mio my son Mio, My Son is about a young boy who has to fight evil. It is recommended at for ages 9-12 and I always thought it was a bit scary. But also very thought provoking. (on a slightly unrelated note but I know this interest some of you ;) my brother and his girlfriend have a cat named Mio after the character in this book)




brothers lionheart The Brothers Lionheart is a story about death, love and courage. Some might want to pre-read this (or skip it entirely) depending on your families views on what happens after death. Again, as a child I found this book a bit upsetting but at the same time I loved it. (Looking up this book on BookDepository other suggested books that came up with it were the Hunger Games series for an idea of who might like it, although I wouldn’t call it dystopian, it does have certain dystopian elements, and it is certainly an adventure story).

*Growing up I couldn’t watch tv shows or movies where children or animals went missing from their families and had adventures because I would spend the entire time wailing “I want him to find his mommy, why can’t he find his mommy”. One show was so particularly bad I couldn’t even hear the theme tune before I started crying.


Copyright ©2010 Zee from Notes from the North. This post was originally posted by Zee from Notes from the North. It should not be reproduced without express written permission.


gautami tripathy said...

I like the covers of the books. I wish to be a kid again!

Here is my Sunday Salon post!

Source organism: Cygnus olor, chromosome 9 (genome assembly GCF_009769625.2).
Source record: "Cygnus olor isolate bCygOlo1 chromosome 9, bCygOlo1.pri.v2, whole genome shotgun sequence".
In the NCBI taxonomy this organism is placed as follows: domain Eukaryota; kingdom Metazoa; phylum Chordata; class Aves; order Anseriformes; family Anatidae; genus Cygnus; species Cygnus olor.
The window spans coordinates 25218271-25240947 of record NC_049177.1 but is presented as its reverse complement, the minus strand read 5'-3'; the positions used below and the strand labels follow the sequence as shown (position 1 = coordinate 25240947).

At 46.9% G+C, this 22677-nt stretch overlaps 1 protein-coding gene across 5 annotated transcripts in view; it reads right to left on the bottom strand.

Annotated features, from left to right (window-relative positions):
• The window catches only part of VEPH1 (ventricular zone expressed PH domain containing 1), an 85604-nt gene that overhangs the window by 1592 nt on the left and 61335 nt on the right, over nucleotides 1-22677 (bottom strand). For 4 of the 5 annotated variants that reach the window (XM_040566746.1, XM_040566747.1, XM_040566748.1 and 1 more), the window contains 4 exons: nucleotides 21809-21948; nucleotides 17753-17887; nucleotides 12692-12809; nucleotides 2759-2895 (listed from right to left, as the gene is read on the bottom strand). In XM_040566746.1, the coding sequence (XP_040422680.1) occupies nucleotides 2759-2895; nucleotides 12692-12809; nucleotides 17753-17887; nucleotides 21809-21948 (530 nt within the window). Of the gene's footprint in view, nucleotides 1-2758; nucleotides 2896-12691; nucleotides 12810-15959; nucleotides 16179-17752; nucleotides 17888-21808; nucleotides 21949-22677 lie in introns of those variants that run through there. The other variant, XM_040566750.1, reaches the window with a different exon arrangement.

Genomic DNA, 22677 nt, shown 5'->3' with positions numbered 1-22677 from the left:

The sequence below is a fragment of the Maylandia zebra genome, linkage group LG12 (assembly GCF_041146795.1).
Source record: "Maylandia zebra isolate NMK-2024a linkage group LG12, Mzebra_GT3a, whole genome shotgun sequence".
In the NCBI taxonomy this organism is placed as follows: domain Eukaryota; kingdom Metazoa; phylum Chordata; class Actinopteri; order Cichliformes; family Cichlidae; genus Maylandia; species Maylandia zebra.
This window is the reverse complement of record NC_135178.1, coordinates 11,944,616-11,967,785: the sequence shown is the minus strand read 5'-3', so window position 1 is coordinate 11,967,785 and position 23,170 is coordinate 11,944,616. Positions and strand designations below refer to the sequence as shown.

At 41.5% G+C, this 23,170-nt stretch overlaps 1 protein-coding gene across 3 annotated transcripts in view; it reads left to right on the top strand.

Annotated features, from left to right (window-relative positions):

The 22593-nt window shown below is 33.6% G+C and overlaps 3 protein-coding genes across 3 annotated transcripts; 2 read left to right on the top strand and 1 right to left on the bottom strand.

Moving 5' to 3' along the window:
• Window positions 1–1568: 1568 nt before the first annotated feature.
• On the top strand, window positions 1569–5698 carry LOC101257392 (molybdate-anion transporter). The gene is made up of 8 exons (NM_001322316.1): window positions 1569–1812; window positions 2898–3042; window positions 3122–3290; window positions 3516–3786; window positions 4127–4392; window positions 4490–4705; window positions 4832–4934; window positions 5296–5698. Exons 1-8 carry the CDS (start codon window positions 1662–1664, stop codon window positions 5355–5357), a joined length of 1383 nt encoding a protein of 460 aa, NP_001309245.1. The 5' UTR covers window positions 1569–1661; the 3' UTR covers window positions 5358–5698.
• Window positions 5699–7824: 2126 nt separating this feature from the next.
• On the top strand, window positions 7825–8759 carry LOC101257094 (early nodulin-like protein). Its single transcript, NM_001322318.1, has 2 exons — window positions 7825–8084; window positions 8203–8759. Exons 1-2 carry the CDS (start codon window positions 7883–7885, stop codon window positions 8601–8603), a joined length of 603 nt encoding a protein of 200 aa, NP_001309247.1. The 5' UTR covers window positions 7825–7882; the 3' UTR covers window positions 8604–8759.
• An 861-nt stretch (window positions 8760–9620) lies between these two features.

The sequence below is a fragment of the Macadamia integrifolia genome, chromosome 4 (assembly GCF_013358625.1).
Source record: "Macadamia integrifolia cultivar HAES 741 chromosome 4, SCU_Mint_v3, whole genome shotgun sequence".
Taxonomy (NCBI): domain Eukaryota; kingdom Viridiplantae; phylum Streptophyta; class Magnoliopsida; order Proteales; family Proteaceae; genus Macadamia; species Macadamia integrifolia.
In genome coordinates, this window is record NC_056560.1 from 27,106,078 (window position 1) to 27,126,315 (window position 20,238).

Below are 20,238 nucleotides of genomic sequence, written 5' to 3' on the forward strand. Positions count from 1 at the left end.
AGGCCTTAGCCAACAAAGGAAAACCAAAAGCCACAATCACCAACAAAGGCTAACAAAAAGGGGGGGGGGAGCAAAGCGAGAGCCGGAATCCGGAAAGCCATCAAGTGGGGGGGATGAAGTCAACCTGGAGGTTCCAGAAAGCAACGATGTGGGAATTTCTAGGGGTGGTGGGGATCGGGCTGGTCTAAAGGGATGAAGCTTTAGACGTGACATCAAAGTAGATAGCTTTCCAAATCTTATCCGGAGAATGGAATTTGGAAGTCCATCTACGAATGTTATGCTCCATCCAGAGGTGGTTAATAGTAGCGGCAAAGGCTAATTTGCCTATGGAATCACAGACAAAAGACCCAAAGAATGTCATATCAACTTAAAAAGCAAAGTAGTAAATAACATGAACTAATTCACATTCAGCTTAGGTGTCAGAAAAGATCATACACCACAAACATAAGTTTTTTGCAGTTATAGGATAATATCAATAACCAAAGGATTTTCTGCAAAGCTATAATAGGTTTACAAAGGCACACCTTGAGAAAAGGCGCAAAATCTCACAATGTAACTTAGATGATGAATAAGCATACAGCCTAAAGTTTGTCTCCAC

readerbuzz said...

I see many of these on the list of 1001 Children's Books You Must Read Before You Grow Up. It is almost impossible for me to obtain some of them in the US, sadly.

I have many, many children's book recommendations. That is what I do for a living; I am a children's librarian!

I have a recent post about the ten books I've read recently from the 1001 list that I've loved.

Also, I have lots of reviews for nonfiction picture books. I love nonfiction picture books.

Anonymous said...

My kids spent their first 6 years in England so I have some ideas on good books.

The first one you need to get is Guess How Much I Love You by Sam McBratney, which is an absolutely lovely, sweet book. See

Another book that you can't leave out is The Hungry Caterpillar by Eric Carle.

Debie Gliori's books about Mr Bear are also a must.

For the slightly older child (we're talking 2, 3 years and up) the books by Dr Seuss are fantastic. Honestly! And if for some odd reason the child doesn't like it, you as adult will do!

Hope it's useful. There are loads of great children's book of course, but these stand out in my head.

BTW Please enter my giveaway (Europe) if you like!

Melissa (Betty and Boo's Mommy) said...

Oh, my gosh ... this could be a post in and of itself. (You've just given me some inspiration for one!) But right off the top of my head, some essential books for a child's library:

The Velveteen Rabbit, by Margery Williams

Little Quack (forget the author)

Love You Forever, by Robert Munsch

On the Day You Were Born, by Debra Frasier

Anything by Jamie Lee Curtis

Hope that helps for now!

Jenny said...

Anything by William Steig, but particularly Brave Irene. Ummm, The Little Witch Sisters; most things that Janet and Alan Ahlberg have written; The Lady with the Ship on Her Head; anything by Dr. Seuss. Rumer Godden's doll books when she gets a bit older.

Vasilly said...

I definitely agree with Jenny about William Steig. Sylvester and the Magic Pebble is one of my favorite books by Steig.

Where the Wild Things Are by Maurice Sendak

Anything by Dr. Seuess, Kevin Henkes, and Mo Willems

The Secret Garden by Frances Hodgson Burnett -chapter book

Chicka Chicka Boom Boom by Bill Martin Jr along with Brown Bear, Brown Bear, What Do You See?

There's also the Toot and Puddle series by Holly Hobbie

Duck and Goose by Tad Hills
Anything by Kit Allen - board books

Hope this helps.